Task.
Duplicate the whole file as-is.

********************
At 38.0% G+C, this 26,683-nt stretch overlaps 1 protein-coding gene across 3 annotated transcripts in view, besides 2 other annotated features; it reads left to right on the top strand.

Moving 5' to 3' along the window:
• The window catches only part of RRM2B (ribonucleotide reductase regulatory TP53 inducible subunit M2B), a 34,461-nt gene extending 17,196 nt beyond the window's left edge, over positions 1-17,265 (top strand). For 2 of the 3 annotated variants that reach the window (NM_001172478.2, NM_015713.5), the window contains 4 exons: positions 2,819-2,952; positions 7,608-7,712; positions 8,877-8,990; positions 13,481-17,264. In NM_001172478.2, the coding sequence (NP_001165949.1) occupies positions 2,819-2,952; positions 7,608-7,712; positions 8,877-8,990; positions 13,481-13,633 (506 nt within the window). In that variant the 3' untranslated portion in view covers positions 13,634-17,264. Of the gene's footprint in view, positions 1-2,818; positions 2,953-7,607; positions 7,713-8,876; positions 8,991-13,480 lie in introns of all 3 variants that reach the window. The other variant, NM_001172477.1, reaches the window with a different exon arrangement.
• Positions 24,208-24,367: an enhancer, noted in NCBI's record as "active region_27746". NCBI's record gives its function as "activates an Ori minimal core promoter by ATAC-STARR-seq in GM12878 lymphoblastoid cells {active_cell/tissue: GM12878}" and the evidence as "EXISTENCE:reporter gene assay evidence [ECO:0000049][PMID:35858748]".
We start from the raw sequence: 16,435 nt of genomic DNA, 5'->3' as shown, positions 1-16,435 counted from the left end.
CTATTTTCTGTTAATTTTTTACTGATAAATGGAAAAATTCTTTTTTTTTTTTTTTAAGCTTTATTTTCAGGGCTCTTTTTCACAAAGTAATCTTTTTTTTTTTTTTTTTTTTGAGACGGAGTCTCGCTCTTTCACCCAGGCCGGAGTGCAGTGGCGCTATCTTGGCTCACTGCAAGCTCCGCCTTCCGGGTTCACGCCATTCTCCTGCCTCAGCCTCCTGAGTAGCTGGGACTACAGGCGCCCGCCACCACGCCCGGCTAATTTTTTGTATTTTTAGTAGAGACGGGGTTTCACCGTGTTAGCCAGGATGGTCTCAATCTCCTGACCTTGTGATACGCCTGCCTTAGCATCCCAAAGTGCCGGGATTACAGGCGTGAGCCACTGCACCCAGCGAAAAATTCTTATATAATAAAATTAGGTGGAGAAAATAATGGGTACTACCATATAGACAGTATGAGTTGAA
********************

At 38.0% G+C, this 26,683-nt stretch overlaps 1 protein-coding gene across 3 annotated transcripts in view, besides 2 other annotated features; it reads left to right on the top strand.

Moving 5' to 3' along the window:
• The window catches only part of RRM2B (ribonucleotide reductase regulatory TP53 inducible subunit M2B), a 34,461-nt gene extending 17,196 nt beyond the window's left edge, over positions 1-17,265 (top strand). For 2 of the 3 annotated variants that reach the window (NM_001172478.2, NM_015713.5), the window contains 4 exons: positions 2,819-2,952; positions 7,608-7,712; positions 8,877-8,990; positions 13,481-17,264. In NM_001172478.2, the coding sequence (NP_001165949.1) occupies positions 2,819-2,952; positions 7,608-7,712; positions 8,877-8,990; positions 13,481-13,633 (506 nt within the window). In that variant the 3' untranslated portion in view covers positions 13,634-17,264. Of the gene's footprint in view, positions 1-2,818; positions 2,953-7,607; positions 7,713-8,876; positions 8,991-13,480 lie in introns of all 3 variants that reach the window. The other variant, NM_001172477.1, reaches the window with a different exon arrangement.
• Positions 24,208-24,367: an enhancer, noted in NCBI's record as "active region_27746". NCBI's record gives its function as "activates an Ori minimal core promoter by ATAC-STARR-seq in GM12878 lymphoblastoid cells {active_cell/tissue: GM12878}" and the evidence as "EXISTENCE:reporter gene assay evidence [ECO:0000049][PMID:35858748]".
We start from the raw sequence: 16,435 nt of genomic DNA, 5'->3' as shown, positions 1-16,435 counted from the left end.
CTATTTTCTGTTAATTTTTTACTGATAAATGGAAAAATTCTTTTTTTTTTTTTTTAAGCTTTATTTTCAGGGCTCTTTTTCACAAAGTAATCTTTTTTTTTTTTTTTTTTTTGAGACGGAGTCTCGCTCTTTCACCCAGGCCGGAGTGCAGTGGCGCTATCTTGGCTCACTGCAAGCTCCGCCTTCCGGGTTCACGCCATTCTCCTGCCTCAGCCTCCTGAGTAGCTGGGACTACAGGCGCCCGCCACCACGCCCGGCTAATTTTTTGTATTTTTAGTAGAGACGGGGTTTCACCGTGTTAGCCAGGATGGTCTCAATCTCCTGACCTTGTGATACGCCTGCCTTAGCATCCCAAAGTGCCGGGATTACAGGCGTGAGCCACTGCACCCAGCGAAAAATTCTTATATAATAAAATTAGGTGGAGAAAATAATGGGTACTACCATATAGACAGTATGAGTTGAA